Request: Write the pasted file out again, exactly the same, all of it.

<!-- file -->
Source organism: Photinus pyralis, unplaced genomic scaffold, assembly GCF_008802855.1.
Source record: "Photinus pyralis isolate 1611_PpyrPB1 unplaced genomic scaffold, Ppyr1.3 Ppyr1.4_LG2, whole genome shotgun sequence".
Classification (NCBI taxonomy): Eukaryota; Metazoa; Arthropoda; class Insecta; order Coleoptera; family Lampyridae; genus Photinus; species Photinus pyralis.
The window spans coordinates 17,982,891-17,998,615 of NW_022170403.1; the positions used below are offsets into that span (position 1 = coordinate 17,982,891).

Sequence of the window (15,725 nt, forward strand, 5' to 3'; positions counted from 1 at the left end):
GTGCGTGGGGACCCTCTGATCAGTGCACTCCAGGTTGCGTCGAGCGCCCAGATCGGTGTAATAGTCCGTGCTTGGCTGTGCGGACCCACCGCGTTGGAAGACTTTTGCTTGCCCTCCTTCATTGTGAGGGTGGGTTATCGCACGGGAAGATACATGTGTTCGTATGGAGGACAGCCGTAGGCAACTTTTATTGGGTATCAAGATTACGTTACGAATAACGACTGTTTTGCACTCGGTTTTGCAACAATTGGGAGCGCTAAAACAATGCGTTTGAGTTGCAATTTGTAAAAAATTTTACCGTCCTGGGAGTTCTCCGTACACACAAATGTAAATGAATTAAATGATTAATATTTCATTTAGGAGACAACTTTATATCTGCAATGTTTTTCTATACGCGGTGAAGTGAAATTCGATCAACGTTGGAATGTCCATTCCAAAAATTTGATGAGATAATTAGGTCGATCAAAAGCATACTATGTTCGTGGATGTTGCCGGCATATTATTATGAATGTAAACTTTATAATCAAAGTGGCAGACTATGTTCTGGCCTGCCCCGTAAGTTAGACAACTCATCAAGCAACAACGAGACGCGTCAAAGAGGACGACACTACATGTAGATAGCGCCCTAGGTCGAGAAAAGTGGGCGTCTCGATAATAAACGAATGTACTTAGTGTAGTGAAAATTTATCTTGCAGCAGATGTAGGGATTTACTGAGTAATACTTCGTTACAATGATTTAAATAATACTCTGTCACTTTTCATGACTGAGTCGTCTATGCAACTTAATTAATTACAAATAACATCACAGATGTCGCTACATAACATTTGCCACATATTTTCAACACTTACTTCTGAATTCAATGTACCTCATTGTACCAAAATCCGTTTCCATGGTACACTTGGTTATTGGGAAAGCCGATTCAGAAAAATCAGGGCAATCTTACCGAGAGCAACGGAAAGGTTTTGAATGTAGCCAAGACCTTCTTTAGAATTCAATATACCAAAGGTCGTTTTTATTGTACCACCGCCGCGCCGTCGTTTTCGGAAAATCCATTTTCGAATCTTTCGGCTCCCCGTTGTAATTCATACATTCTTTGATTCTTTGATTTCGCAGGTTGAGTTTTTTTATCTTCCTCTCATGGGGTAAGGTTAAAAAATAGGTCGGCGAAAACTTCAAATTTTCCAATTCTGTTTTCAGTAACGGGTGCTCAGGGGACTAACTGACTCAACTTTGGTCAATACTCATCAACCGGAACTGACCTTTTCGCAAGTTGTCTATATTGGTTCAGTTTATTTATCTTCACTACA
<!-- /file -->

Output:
Source organism: Photinus pyralis, unplaced genomic scaffold, assembly GCF_008802855.1.
Source record: "Photinus pyralis isolate 1611_PpyrPB1 unplaced genomic scaffold, Ppyr1.3 Ppyr1.4_LG2, whole genome shotgun sequence".
Classification (NCBI taxonomy): Eukaryota; Metazoa; Arthropoda; class Insecta; order Coleoptera; family Lampyridae; genus Photinus; species Photinus pyralis.
The window spans coordinates 17,982,891-17,998,615 of NW_022170403.1; the positions used below are offsets into that span (position 1 = coordinate 17,982,891).

Sequence of the window (15,725 nt, forward strand, 5' to 3'; positions counted from 1 at the left end):
GTGCGTGGGGACCCTCTGATCAGTGCACTCCAGGTTGCGTCGAGCGCCCAGATCGGTGTAATAGTCCGTGCTTGGCTGTGCGGACCCACCGCGTTGGAAGACTTTTGCTTGCCCTCCTTCATTGTGAGGGTGGGTTATCGCACGGGAAGATACATGTGTTCGTATGGAGGACAGCCGTAGGCAACTTTTATTGGGTATCAAGATTACGTTACGAATAACGACTGTTTTGCACTCGGTTTTGCAACAATTGGGAGCGCTAAAACAATGCGTTTGAGTTGCAATTTGTAAAAAATTTTACCGTCCTGGGAGTTCTCCGTACACACAAATGTAAATGAATTAAATGATTAATATTTCATTTAGGAGACAACTTTATATCTGCAATGTTTTTCTATACGCGGTGAAGTGAAATTCGATCAACGTTGGAATGTCCATTCCAAAAATTTGATGAGATAATTAGGTCGATCAAAAGCATACTATGTTCGTGGATGTTGCCGGCATATTATTATGAATGTAAACTTTATAATCAAAGTGGCAGACTATGTTCTGGCCTGCCCCGTAAGTTAGACAACTCATCAAGCAACAACGAGACGCGTCAAAGAGGACGACACTACATGTAGATAGCGCCCTAGGTCGAGAAAAGTGGGCGTCTCGATAATAAACGAATGTACTTAGTGTAGTGAAAATTTATCTTGCAGCAGATGTAGGGATTTACTGAGTAATACTTCGTTACAATGATTTAAATAATACTCTGTCACTTTTCATGACTGAGTCGTCTATGCAACTTAATTAATTACAAATAACATCACAGATGTCGCTACATAACATTTGCCACATATTTTCAACACTTACTTCTGAATTCAATGTACCTCATTGTACCAAAATCCGTTTCCATGGTACACTTGGTTATTGGGAAAGCCGATTCAGAAAAATCAGGGCAATCTTACCGAGAGCAACGGAAAGGTTTTGAATGTAGCCAAGACCTTCTTTAGAATTCAATATACCAAAGGTCGTTTTTATTGTACCACCGCCGCGCCGTCGTTTTCGGAAAATCCATTTTCGAATCTTTCGGCTCCCCGTTGTAATTCATACATTCTTTGATTCTTTGATTTCGCAGGTTGAGTTTTTTTATCTTCCTCTCATGGGGTAAGGTTAAAAAATAGGTCGGCGAAAACTTCAAATTTTCCAATTCTGTTTTCAGTAACGGGTGCTCAGGGGACTAACTGACTCAACTTTGGTCAATACTCATCAACCGGAACTGACCTTTTCGCAAGTTGTCTATATTGGTTCAGTTTATTTATCTTCACTACA